Interview repost: Why Measure & Evaluate Corporate Sustainability Projects?
A CSR firm in Central Europe asked me to talk about sustainability, evaluation, and Corporate Social Responsibility. We had a terrific interview – please click thru to: https://www.besmarthead.com/cs/media/post/smartheadtalks-2-jindra-cekan-eng
The topics we discussed include:
* Sustainability in CSR involves value creation through benefits-creation for both companies and consumers
* Projects feeding into the United Nations Sustainable Development Goals may not be sustained over the long-term and we must return to evaluate what could be sustained and what emerged ex-post
* Scale measurable and meaningful impact investment through the transformation of development nonprofits’ programming + approach
* Three activities in sustainability that companies can start doing right away, that you would recommend to any company anywhere in the world
And Very Happy Holidays to all… may our lives and world be more sustainable in 2021….
I am delighted to repost the blog on Responsible Donor Exit from Tshikululu, a Social Investment advisory firm in South Africa that I met at the European Evaluation Society conference last week in Holland . The short report outlines different choices of Phase down, Phase out, or Phase over for Corporate Social Responsibility (CSR). As we in foreign aid evaluation have noted, donors should have set criteria for engaging with grantees to facilitate the transition and exit from programs, including exit plans and designing exit in from the beginning. What this report adds is open communication and joint agreements on timelines, exit grants and post-exit ‘scans’ that may foster further partnerships. Especially pleased to see them recommending “programme beneficiaries should therefore be empowered to direct the development processes that affect them.” Enjoy…
Towards responsible donor exiting strategies and practices
10 May 2016 | Silvester Hwenha |
Social investment has evolved as the result of a number of factors, including a growing interest by high net worth individuals and institutional investors in tackling social issues at the local, national or global level. Social investors have also become increasingly relevant in many countries as a result of mounting social challenges amid declining public funds to provide social services. The rationale for social investment is based on the realisation that social or environmental factors can impact a company’s bottom line and therefore are important factors in business. Besides, it has long been acknowledged by civic society and business that government alone cannot confront and solve all of society’s problems.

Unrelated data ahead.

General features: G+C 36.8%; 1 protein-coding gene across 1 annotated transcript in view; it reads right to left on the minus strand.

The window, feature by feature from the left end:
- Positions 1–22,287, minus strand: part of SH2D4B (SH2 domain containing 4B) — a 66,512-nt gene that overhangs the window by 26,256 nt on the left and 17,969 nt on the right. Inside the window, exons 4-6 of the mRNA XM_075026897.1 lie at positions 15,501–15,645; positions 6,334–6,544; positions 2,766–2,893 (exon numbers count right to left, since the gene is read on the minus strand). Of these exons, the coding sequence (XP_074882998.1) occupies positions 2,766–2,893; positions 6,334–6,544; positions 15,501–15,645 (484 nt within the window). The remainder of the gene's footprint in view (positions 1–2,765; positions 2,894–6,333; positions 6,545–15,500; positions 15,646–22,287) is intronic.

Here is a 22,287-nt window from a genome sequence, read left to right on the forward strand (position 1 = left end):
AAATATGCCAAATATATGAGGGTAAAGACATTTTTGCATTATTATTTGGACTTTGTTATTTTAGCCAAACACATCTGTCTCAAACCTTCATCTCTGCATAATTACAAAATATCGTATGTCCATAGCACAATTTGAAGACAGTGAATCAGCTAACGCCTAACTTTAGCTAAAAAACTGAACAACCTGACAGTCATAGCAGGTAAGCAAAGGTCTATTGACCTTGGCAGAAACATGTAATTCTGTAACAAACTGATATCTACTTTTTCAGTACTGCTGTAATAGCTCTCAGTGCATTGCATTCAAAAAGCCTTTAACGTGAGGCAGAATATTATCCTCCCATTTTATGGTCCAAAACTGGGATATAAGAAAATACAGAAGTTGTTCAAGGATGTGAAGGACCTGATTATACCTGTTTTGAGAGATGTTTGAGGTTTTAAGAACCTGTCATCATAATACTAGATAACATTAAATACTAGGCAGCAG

Social investors typically channel their funds through non-profit entities including non-governmental organisations (NGOs) and community based organisations (CBOs) to deliver social and environmental programmes in communities where such programmes are required. However, while social challenges require long term interventions to address, social investments often support programmes in short funding cycles. In many instances social investment funds are redirected to other social challenges thus necessitating exiting of programmes.
Exiting programmes is usually a highly sensitive and difficult process for donors, grantees and beneficiaries. For most donors, the reasons for exiting programmes include changing priorities and/or leadership, dwindling resources and the potential threat on programmes by the emergence of political instability. Despite having legitimate cause to exit programmes, donor agencies, foundations, trusts and corporate donors often do so with little advance notice, communication and consultation with programme partners.
 Hwenha, S. (2016, May 10). Towards responsible donor exiting strategies and practices. https://web.archive.org/web/20161002091204/http://www.tshikululu.org.za/insights-opinions/entry/towards-responsible-donor-exiting-strategies-and-practices